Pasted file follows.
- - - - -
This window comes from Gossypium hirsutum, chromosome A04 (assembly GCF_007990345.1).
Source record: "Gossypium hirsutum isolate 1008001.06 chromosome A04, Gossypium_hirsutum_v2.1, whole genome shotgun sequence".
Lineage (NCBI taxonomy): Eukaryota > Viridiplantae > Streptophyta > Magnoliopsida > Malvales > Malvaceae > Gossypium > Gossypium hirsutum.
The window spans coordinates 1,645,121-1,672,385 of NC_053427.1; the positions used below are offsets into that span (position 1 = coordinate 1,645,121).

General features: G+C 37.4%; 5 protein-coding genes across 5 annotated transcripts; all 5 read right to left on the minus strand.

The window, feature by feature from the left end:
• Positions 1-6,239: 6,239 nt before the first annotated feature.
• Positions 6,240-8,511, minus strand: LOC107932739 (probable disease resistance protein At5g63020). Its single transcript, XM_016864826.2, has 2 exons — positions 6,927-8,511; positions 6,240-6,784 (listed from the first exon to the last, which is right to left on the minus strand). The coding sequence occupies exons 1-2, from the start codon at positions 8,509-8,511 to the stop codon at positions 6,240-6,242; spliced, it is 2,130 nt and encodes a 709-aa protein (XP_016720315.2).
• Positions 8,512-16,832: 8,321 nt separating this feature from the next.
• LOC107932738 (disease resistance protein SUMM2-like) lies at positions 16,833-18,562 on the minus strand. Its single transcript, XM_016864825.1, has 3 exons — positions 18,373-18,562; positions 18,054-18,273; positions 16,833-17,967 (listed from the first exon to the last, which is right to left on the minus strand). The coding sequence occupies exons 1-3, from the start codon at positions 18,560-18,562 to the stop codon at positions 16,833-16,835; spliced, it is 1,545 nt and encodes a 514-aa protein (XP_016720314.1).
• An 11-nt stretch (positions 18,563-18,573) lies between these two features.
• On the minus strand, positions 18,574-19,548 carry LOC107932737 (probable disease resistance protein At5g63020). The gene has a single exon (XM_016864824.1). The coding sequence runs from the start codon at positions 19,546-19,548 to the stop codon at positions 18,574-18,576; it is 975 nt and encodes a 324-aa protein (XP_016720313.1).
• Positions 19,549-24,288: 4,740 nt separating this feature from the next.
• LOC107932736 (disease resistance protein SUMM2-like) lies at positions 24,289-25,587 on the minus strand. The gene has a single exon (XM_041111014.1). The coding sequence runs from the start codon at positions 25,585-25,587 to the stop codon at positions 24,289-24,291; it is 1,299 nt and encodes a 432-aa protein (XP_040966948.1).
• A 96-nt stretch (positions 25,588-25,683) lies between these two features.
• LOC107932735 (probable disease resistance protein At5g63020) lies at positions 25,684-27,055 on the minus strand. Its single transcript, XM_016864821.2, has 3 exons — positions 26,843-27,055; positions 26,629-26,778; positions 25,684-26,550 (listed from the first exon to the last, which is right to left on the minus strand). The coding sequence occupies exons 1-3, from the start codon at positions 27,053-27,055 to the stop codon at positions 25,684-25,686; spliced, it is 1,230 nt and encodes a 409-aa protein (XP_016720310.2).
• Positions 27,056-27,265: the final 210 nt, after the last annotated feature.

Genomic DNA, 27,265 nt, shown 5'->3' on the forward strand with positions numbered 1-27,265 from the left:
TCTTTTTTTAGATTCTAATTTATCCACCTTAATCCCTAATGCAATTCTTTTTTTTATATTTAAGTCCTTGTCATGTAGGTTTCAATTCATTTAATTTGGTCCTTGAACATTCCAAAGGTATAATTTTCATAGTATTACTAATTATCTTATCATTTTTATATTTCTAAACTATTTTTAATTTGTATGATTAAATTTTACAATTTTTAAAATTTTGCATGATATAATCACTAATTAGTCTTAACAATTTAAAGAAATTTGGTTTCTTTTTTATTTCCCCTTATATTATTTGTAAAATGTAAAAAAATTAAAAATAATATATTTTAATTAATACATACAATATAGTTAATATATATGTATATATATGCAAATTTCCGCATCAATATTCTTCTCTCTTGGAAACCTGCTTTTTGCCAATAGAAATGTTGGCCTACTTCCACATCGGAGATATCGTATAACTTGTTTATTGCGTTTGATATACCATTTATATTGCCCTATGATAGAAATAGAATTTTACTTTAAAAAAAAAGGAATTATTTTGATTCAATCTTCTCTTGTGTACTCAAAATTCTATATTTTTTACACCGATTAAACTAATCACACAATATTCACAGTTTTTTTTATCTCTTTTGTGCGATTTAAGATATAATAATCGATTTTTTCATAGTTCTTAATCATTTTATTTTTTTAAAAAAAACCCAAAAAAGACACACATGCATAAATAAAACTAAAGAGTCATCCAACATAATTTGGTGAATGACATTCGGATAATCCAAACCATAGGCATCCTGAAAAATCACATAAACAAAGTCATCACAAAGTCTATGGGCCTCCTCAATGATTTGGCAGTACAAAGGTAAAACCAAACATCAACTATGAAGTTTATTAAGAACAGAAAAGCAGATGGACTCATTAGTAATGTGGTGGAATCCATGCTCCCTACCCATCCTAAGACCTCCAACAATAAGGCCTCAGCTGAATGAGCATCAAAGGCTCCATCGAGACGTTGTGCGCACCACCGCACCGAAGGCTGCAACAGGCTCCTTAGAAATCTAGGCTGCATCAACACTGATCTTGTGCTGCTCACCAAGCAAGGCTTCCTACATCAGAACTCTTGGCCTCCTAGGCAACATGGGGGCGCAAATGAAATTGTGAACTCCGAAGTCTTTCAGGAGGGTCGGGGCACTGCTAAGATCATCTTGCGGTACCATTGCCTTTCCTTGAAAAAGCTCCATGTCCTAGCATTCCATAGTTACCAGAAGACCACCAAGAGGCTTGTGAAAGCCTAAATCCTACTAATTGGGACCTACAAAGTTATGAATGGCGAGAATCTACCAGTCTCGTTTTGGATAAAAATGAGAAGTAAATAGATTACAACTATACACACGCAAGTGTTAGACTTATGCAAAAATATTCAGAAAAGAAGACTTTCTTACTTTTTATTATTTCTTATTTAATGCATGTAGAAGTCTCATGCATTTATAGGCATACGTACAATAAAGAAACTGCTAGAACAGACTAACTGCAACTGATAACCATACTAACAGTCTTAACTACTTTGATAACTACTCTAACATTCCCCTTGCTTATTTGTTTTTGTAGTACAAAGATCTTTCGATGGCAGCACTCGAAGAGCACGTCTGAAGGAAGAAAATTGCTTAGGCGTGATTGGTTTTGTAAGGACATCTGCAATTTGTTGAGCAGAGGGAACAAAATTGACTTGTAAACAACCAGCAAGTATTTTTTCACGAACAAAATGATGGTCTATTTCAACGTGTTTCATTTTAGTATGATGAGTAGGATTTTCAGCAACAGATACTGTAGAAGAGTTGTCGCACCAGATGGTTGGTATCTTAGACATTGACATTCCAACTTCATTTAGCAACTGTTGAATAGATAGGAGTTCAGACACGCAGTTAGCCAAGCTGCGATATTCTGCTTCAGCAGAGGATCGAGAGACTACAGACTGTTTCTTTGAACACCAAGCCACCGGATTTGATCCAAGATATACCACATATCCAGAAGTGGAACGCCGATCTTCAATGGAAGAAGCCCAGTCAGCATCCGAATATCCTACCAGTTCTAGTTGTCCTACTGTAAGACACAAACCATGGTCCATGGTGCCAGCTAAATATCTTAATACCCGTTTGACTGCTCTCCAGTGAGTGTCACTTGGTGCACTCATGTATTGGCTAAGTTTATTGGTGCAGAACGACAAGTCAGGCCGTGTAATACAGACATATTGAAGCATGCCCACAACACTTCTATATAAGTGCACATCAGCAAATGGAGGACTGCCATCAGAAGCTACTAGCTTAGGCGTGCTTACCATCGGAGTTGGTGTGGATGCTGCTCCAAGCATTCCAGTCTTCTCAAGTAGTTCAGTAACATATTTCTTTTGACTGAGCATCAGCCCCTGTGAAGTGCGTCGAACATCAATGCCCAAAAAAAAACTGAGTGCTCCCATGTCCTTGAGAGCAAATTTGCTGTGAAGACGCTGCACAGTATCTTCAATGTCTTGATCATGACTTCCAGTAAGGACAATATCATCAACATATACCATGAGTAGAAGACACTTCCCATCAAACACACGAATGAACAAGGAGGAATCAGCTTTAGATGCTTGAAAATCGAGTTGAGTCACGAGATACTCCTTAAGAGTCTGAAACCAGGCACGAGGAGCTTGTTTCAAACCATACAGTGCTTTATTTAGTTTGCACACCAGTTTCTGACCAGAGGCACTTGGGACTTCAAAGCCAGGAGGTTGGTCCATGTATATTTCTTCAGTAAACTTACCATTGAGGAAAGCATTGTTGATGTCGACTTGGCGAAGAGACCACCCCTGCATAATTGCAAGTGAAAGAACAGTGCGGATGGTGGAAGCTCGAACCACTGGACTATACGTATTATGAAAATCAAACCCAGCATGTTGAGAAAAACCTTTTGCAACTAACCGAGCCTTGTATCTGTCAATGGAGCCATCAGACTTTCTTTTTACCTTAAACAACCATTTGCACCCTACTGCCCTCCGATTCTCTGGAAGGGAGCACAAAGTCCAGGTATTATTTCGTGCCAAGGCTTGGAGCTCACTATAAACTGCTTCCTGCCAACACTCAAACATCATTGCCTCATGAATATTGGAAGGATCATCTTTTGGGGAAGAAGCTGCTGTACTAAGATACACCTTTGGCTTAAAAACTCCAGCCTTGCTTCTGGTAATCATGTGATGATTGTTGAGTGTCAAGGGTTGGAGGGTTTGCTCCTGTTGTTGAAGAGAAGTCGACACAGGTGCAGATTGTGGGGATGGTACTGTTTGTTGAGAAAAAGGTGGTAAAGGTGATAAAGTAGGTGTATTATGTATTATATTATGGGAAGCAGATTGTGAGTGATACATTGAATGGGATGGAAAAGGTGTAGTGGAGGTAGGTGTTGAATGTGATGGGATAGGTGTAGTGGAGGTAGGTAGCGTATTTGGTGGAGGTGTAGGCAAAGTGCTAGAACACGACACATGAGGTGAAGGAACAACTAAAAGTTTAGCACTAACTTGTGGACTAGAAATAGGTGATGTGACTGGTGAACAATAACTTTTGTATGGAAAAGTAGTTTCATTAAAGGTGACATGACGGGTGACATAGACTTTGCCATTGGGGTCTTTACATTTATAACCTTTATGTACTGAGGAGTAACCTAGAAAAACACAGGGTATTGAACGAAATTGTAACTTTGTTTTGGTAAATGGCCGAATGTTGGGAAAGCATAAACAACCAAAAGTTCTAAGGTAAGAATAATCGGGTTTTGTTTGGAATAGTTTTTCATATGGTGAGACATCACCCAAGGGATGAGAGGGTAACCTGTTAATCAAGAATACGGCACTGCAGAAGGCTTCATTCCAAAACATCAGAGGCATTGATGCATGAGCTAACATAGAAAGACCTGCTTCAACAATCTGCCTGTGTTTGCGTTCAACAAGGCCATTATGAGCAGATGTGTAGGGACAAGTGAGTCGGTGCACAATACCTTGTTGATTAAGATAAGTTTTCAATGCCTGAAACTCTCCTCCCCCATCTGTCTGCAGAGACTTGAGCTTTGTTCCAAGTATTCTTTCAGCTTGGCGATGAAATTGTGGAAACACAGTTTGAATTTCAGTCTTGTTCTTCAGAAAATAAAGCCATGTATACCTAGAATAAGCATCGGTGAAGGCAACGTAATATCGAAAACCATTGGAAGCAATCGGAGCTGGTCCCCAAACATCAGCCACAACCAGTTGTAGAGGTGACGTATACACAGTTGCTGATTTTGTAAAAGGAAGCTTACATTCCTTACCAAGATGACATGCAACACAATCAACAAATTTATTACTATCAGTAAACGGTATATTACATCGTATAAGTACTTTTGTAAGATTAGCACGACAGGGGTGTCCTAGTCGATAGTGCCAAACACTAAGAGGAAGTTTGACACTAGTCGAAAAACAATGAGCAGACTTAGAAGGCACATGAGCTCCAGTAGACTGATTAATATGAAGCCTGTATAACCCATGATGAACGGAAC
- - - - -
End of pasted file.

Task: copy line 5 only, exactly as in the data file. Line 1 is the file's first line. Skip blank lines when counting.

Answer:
General features: G+C 37.4%; 5 protein-coding genes across 5 annotated transcripts; all 5 read right to left on the minus strand.